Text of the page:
Marjorie G. Amoto1 and Carl Leonard M. Pradera2*
Strongylosis is a pressing equine health problem. This study determined the prevalence and risk factors associated with strongylosis in horses in Baybay City, Leyte, based on its egg morphology. A total of 263 horse fecal samples were collected and examined. Nematode eggs were identified using Modified McMaster technique. Other relevant epidemiological data associated with strongyle infections were also collected using a structured questionnaire. Descriptive statistics and logistic regression analyses were carried out to determine the prevalence and risk factors associated with strongylosis in horses.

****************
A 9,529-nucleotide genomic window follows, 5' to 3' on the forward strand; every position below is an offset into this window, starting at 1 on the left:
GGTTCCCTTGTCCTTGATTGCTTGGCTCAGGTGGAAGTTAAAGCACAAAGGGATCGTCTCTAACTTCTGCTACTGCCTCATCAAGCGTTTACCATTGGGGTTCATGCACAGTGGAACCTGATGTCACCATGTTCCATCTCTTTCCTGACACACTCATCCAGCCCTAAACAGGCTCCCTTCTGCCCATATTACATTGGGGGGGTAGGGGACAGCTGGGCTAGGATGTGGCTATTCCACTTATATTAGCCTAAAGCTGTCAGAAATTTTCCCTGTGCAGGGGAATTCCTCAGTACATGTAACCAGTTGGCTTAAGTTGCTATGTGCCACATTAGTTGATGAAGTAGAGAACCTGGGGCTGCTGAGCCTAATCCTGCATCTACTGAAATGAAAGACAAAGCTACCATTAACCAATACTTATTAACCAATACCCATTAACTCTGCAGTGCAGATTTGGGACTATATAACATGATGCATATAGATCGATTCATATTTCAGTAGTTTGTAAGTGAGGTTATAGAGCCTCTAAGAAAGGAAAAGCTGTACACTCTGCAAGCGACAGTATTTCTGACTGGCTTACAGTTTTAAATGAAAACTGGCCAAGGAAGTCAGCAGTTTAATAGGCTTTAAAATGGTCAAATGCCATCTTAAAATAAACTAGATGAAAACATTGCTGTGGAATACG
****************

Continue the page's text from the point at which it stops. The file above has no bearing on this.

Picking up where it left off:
Results showed an overall prevalence of 97.72% (257/263; 95% CI=95.10-99.16); of which, 92.78% (244/263; 95% CI=91.18-94.37) were cyathostomins and 67.30% (177/263; 95% CI=64.41-70.19) were Strongylus sp. Logistic regression analyses revealed a significant association between Strongylus sp. infection and moderate body condition score (p-value=0.0006), housing in a shed (p-value=0.0255), and tethering of the horse (p-value=0.0116).
The high prevalence rate of equine strongyle infection in Baybay City, Leyte, could indicate the neglect and underestimation of the disease for a considerable period of time. Thus, active clinico-epidemiological investigations are warranted in order to design and establish cost-effective and sustainable control and preventive approaches.
Keywords: cyathostomin, epidemiology, horses, strongyle, Strongylus sp.